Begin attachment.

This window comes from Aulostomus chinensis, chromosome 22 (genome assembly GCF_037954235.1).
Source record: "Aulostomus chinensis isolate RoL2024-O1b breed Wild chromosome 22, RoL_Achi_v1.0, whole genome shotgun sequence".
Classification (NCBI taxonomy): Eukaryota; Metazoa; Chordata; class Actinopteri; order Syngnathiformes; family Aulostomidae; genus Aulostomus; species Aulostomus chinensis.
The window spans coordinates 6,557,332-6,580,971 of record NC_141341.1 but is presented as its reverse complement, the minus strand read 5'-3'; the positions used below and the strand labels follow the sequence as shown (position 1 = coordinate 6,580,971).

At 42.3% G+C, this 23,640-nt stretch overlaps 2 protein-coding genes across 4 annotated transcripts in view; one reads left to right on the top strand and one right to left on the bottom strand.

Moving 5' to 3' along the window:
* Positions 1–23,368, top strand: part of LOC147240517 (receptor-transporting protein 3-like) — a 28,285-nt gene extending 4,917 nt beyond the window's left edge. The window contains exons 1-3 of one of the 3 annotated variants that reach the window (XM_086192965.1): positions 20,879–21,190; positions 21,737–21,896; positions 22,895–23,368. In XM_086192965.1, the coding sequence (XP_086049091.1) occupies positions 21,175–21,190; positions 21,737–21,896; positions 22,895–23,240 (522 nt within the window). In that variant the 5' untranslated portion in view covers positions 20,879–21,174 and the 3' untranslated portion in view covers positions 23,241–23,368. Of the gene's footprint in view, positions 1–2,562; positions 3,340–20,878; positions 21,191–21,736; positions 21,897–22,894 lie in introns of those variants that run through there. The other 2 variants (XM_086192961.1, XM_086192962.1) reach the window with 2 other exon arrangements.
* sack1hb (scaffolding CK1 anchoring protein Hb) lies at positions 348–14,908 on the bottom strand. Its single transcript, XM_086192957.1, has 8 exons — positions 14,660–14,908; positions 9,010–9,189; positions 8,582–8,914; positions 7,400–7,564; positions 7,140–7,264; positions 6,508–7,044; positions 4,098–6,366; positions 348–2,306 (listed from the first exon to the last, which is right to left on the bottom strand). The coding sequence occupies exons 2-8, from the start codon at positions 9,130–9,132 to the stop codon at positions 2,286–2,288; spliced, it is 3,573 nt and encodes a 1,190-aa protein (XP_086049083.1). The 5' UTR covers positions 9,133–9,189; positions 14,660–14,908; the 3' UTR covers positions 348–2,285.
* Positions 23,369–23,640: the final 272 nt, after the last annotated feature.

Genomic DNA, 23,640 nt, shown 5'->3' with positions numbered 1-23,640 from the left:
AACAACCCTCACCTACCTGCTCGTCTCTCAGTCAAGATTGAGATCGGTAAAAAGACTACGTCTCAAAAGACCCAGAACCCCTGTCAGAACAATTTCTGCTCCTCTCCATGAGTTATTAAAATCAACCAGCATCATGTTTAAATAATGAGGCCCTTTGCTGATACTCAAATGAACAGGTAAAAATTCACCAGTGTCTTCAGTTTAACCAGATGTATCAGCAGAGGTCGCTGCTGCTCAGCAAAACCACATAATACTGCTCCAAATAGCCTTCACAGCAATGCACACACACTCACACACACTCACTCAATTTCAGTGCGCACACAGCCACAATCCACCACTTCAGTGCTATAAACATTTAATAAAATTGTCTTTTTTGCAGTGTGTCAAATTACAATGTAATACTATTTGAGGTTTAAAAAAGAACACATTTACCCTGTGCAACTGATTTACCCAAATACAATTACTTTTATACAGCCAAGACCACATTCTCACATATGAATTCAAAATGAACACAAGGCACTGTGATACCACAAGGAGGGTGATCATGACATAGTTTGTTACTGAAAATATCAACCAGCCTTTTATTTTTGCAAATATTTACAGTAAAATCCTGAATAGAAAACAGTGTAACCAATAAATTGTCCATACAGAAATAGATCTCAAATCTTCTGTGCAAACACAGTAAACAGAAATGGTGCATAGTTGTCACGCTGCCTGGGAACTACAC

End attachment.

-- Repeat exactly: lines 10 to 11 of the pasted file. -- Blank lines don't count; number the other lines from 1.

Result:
Genomic DNA, 23,640 nt, shown 5'->3' with positions numbered 1-23,640 from the left:
AACAACCCTCACCTACCTGCTCGTCTCTCAGTCAAGATTGAGATCGGTAAAAAGACTACGTCTCAAAAGACCCAGAACCCCTGTCAGAACAATTTCTGCTCCTCTCCATGAGTTATTAAAATCAACCAGCATCATGTTTAAATAATGAGGCCCTTTGCTGATACTCAAATGAACAGGTAAAAATTCACCAGTGTCTTCAGTTTAACCAGATGTATCAGCAGAGGTCGCTGCTGCTCAGCAAAACCACATAATACTGCTCCAAATAGCCTTCACAGCAATGCACACACACTCACACACACTCACTCAATTTCAGTGCGCACACAGCCACAATCCACCACTTCAGTGCTATAAACATTTAATAAAATTGTCTTTTTTGCAGTGTGTCAAATTACAATGTAATACTATTTGAGGTTTAAAAAAGAACACATTTACCCTGTGCAACTGATTTACCCAAATACAATTACTTTTATACAGCCAAGACCACATTCTCACATATGAATTCAAAATGAACACAAGGCACTGTGATACCACAAGGAGGGTGATCATGACATAGTTTGTTACTGAAAATATCAACCAGCCTTTTATTTTTGCAAATATTTACAGTAAAATCCTGAATAGAAAACAGTGTAACCAATAAATTGTCCATACAGAAATAGATCTCAAATCTTCTGTGCAAACACAGTAAACAGAAATGGTGCATAGTTGTCACGCTGCCTGGGAACTACAC